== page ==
While most celestial objects require a telescope or binocular to see clearly, there is one bright, man-made object that makes regular visits to the night sky that can be enjoyed with nothing more than the naked eye, whether you live in the country or the heart of a light-polluted city — the International Space Station, or ISS. It so happens that the ISS will be well seen from the British Isles during the first part of August, appearing like a slowly moving bright star, crossing the sky in an arc from west to east.
An engineering and scientific marvel of our age, construction of the ISS began with the launch of the first module, Zarya, in November 1998. Since then, more than 115 constructional space flights using five different types of launch vehicles have led to the 73 x 109 x 20 metre, 420-tonne structure that we see today. The orbital outpost has been continuously occupied since November 2000 and has seen more than 200 visitors from 15 countries.The International Space Station orbits the Earth every 92 minutes at an altitude between 205 and 255 miles, travelling at an average speed in excess of 17,000 miles per hour (7.5 kilometres per second). The ISS orbits our planet with an inclination to the equator of 51.6 degrees, meaning that it can appear overhead at all latitudes between 51.6° N and 51.6° S. As far as the UK is concerned, the ISS can be seen as high as the zenith at all locations south of a line drawn between Swansea and London, appearing lower in the sky for all places north of this line.
Using Astronomy Now’s Almanac to make ISS viewing predictions
Many of you may have used our online Almanac to obtain information about lunar phases, or the rising and setting of the Sun, Moon and planets for wherever you may live, but the Almanac can also tell you when and where to see the International Space Station.
In the Almanac, select the closest city to your location from the Country and City pull-down menus before ensuring that the box beside Add ISS passes? has a tick in it and — just as importantly — the Daylight Savings Time? box, if applicable to your time and location. The table underneath the month’s Moon phase data then shows current nighttime passes of the International Space Station over your chosen location during the next five days, if any.
Here is an example computed for Edinburgh:For the given Date in year/month/day format, Local Time is the instant the ISS first becomes visible and Duration indicates the length of the sighting in minutes. At the given Local Time, look in the direction indicated by Approach and, weather permitting, you should see the ISS as a slowly moving, bright “star”. Max. elevation is how high the Station will get above your horizon (90° is overhead, while 20° is about the span of an outstretched hand at arm’s length) and Departure indicates where the ISS will be when it vanishes from sight. Sometimes an appearance or disappearance occurs well up in the sky when the Station emerges into sunlight or slips into Earth’s shadow, respectively.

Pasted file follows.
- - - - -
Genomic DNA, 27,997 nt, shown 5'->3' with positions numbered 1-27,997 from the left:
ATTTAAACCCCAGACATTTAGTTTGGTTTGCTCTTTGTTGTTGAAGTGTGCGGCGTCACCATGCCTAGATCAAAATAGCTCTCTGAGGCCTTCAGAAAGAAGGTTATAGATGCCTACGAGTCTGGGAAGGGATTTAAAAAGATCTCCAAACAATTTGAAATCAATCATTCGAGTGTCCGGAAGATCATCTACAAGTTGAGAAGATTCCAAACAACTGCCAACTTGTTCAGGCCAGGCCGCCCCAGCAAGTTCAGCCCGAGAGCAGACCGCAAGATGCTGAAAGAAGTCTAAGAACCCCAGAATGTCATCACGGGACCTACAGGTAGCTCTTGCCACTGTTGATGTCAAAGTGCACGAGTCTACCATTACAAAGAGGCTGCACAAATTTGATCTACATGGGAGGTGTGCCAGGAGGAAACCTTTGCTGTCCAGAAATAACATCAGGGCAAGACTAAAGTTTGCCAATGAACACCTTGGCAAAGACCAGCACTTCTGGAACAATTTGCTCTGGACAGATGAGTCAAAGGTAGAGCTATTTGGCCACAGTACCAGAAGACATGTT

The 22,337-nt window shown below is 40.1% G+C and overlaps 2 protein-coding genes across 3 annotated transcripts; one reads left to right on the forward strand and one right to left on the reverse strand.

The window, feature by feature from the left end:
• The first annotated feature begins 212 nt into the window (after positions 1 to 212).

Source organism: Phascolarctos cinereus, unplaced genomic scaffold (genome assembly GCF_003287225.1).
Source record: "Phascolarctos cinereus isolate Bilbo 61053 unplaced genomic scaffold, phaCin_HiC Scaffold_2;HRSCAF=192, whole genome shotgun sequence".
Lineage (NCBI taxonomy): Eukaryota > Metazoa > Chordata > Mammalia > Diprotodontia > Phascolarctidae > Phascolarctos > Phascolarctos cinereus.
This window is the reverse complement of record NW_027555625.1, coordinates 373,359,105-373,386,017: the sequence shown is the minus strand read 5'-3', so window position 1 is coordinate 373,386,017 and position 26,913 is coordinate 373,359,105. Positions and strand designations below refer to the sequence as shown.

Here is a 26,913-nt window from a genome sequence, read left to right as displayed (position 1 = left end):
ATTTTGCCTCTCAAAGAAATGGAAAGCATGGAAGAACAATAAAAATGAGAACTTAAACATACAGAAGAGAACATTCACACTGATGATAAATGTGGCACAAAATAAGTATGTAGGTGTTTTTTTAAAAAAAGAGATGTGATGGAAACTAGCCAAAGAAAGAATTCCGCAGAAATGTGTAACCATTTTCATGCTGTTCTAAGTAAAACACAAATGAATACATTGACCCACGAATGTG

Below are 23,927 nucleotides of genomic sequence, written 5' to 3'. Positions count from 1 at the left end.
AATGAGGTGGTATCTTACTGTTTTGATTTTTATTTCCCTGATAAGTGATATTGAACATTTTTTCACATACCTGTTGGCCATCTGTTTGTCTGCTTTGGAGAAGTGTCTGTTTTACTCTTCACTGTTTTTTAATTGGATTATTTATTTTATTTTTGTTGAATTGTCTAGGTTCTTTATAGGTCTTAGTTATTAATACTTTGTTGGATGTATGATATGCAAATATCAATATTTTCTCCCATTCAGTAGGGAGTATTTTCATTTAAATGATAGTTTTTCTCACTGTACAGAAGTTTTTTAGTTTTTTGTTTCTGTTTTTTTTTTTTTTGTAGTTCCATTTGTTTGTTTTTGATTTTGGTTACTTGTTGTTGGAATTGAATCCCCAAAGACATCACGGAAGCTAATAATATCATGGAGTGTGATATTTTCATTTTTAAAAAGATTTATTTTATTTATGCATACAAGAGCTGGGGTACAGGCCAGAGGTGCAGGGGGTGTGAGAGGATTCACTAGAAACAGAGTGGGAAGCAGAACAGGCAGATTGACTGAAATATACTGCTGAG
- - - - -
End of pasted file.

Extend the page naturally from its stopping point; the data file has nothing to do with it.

In the example above, as seen from the Scottish capital on the evening of 2 August, the ISS first appears 14 degrees (a span and a half of a fist at arm’s length) above the southwest (SW) horizon at 11:17pm BST in a viewing window lasting four minutes. It attains a peak altitude of 30 degrees above the southern (S) horizon before fading into the Earth’s shadow 21 degrees above the east-southeast (ESE) horizon at 11:21pm BST.
Note: the actual times of events in the future will change as the true orbit of the ISS varies over time; predictions made on the day are more accurate.
If you need assistance visualising how the ISS moves through the sky, perhaps this fictitious example will help:Viewing the ISS through a telescope?
Given the International Space Station’s physical size, proximity, and brightness (at its best it can rival Venus), one might suppose that it would be fine object to see through a telescope. Indeed, when passing overhead at a favourable orientation, it can exceed an arcminute in angular size — about the same as Venus close to inferior conjunction.
In practice, trying to track the ISS with an undriven telescope such as a Dobsonian feels rather like clay pigeon shooting, as one attempts to anticipate where it will be in the finder before catching a glimpse as it flashes through the field a high-power eyepiece in a fraction of a second. However, practice makes perfect, and if a carefully focused astrovideo camera is used in place of an eyepiece, some frames on playback can contain tantalising images.
Observers with computerised mounts that can be driven by external software designed to track satellites a have much greater chance of success. Astrophotographers Thierry Legault and Ralf Vandebergh have succeeded in capturing stunning pictures of the ISS showing fine structural detail that are an inspiration to imagers the world over.
As I said at the beginning of the piece, the beauty of the International Space Station sailing silently overhead needs nothing more than the naked eye to appreciate. Furthermore, if you do make a sighting, contemplate the six-person crew of Expedition 44 that are currently aboard. Clear skies!
Inside the magazine
You can find out more about observing in the August edition of Astronomy Now in addition to a full guide to the night sky.
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